I guess what I’m saying is that as good as Sridevi is, Gauri Shinde, the director of English Vinglish, is equally responsible for the success of the character. A third reason I feel really happy about the notices Sridevi is getting is that it’s a very Indian performance. Very often, we take Western standards of movie evaluation as our own. We denounce melodrama. We laugh at songs and dances. We sneer at loud background scores. And when it comes to acting, we praise the subtle and nuanced interpreters of emotion. This is not wrong, but in exclusively doing so, we are turning our backs on a cinematic tradition that goes back to – yes – silent cinema. I don’t place much faith in the numerous awards handed out by various publications every year, but I hope Sridevi wins each and every one of them, for reminding us not just about one actor’s skill but also a style of performance that rose from the face and the body and spoke to the farthest reaches of the audience.

Lights, Camera, Conversation… is a weekly dose of cud-chewing over what Satyajit Ray called Our Films Their Films. An edited version of this piece can be found here.

Copyright ©2012 The Hindu. This article may not be reproduced in its entirety without permission. A link to this URL, instead, would be appreciated.

13 thoughts on “Lights, Camera, Conversation… “Speaking volumes through silent cinema”

  1. “. . . it’s fantastic to be reminded of a style of performing that very few actors are capable of anymore, a style that harks back to mime and our classical dance.”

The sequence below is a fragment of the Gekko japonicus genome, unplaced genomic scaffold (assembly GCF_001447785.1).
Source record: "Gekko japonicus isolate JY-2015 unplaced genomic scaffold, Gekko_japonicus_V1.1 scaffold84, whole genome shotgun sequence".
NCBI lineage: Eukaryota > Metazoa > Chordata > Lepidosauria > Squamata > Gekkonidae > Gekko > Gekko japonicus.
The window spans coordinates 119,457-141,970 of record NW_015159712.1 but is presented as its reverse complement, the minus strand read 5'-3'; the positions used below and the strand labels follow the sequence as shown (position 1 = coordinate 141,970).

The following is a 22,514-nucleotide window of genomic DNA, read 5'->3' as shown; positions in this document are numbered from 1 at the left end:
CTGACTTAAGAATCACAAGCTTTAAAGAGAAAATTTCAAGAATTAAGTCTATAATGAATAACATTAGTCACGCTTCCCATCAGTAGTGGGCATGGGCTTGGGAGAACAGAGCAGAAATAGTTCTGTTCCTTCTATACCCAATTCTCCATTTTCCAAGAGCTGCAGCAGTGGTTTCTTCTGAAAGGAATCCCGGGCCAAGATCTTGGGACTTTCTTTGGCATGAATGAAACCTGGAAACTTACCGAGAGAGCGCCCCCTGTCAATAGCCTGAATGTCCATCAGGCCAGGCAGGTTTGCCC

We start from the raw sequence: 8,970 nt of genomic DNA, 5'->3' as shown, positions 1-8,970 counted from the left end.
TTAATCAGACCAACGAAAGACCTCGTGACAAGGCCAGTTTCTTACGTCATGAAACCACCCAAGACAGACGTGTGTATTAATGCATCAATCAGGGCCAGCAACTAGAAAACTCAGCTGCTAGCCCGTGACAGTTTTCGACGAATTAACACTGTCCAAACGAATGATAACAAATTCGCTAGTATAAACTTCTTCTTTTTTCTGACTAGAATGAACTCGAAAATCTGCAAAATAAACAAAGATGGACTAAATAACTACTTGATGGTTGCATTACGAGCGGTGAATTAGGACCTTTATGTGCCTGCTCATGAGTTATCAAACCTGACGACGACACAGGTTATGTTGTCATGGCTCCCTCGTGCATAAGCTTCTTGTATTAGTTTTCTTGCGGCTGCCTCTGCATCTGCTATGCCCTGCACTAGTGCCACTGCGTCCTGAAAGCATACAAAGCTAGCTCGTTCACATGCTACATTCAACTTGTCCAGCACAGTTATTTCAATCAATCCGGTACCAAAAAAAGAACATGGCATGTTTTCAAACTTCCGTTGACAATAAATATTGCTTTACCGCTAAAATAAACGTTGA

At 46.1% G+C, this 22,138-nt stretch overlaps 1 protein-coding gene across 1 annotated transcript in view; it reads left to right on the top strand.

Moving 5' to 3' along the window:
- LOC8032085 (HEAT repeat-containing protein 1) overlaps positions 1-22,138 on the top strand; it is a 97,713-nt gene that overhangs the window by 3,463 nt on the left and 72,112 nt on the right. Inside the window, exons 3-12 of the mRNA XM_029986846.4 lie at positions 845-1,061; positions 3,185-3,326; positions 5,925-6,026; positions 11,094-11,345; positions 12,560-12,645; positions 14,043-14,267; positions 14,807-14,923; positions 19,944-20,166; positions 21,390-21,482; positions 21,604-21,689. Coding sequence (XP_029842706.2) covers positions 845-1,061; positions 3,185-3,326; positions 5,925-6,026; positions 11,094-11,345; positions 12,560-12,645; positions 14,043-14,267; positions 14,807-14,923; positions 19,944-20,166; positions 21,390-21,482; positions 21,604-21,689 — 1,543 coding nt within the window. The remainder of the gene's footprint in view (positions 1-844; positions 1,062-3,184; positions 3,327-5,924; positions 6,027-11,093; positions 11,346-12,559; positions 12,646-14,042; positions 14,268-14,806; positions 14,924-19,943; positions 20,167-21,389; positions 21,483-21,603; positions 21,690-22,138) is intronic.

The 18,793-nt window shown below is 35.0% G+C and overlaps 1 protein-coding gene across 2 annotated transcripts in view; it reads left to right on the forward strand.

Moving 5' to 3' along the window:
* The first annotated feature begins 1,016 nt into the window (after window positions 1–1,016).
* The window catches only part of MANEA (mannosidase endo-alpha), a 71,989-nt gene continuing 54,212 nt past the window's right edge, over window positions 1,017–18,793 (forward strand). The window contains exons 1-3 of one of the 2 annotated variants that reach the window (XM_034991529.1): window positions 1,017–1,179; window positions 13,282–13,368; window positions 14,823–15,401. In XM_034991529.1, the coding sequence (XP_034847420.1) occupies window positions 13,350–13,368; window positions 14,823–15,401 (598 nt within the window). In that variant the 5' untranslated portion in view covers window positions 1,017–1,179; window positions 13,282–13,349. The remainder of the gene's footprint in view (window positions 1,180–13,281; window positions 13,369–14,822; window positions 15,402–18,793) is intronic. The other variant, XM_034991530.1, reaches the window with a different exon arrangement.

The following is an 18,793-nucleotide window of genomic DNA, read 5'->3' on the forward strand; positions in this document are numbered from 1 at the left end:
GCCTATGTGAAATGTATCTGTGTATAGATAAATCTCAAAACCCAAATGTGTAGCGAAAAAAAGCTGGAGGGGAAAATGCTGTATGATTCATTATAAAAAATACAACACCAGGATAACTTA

Sridevi is one of very few actors who can bring that kind of studied attention and intelligence to their performances. Even in a comic role, you get the sense of an astute sensibility at work. It’s somewhat of a travesty that she had to spend so much of her career shimmying through all those ridiculous movies with peacock costumes and geriatric heroes (I’m looking at you, Himmatwala!) I am so glad she found English Vinglish and a director like Gauri Shinde who brought out the best in her.

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  2. “we take Western standards of movie evaluation as our own. We denounce melodrama. We laugh at songs and dances. We sneer at loud background scores. And when it comes to acting, we praise the subtle and nuanced interpreters of emotion. ”

    It not as much “we” its YOU, the critics(especially those who have been exposed to world cinema, the new age critics so to speak) who do that most of the time :-) Raja Sen, is a shining example.

    Thats one reason I guess why some ppl keep coming to this blog. Because with your sensibilities, you have still accommodated the Indian way of making flicks and are not averse to it. Iam not sure if it just a nostalgic affliction or you still warm to to these instantly, but either way its refreshing to see something like that. Most of the others seem to belong to both extremes, either completely embracing only our kind of films/acting and oblivious to whats happening elsewhere(like some of your esteemed elder colleagues), or latching onto World stuff and sneering at anything local.

    Of course, our directors have a part in making this kind of sneering inevitable at times by generously flicking from their films, forcing ppl to make those comparisons in the first place. Like Saritha vs Kathy Bates in that scene-by-scene flick of Misery to Julie Ganapthy. And the culprit was Balu Mahendra no less.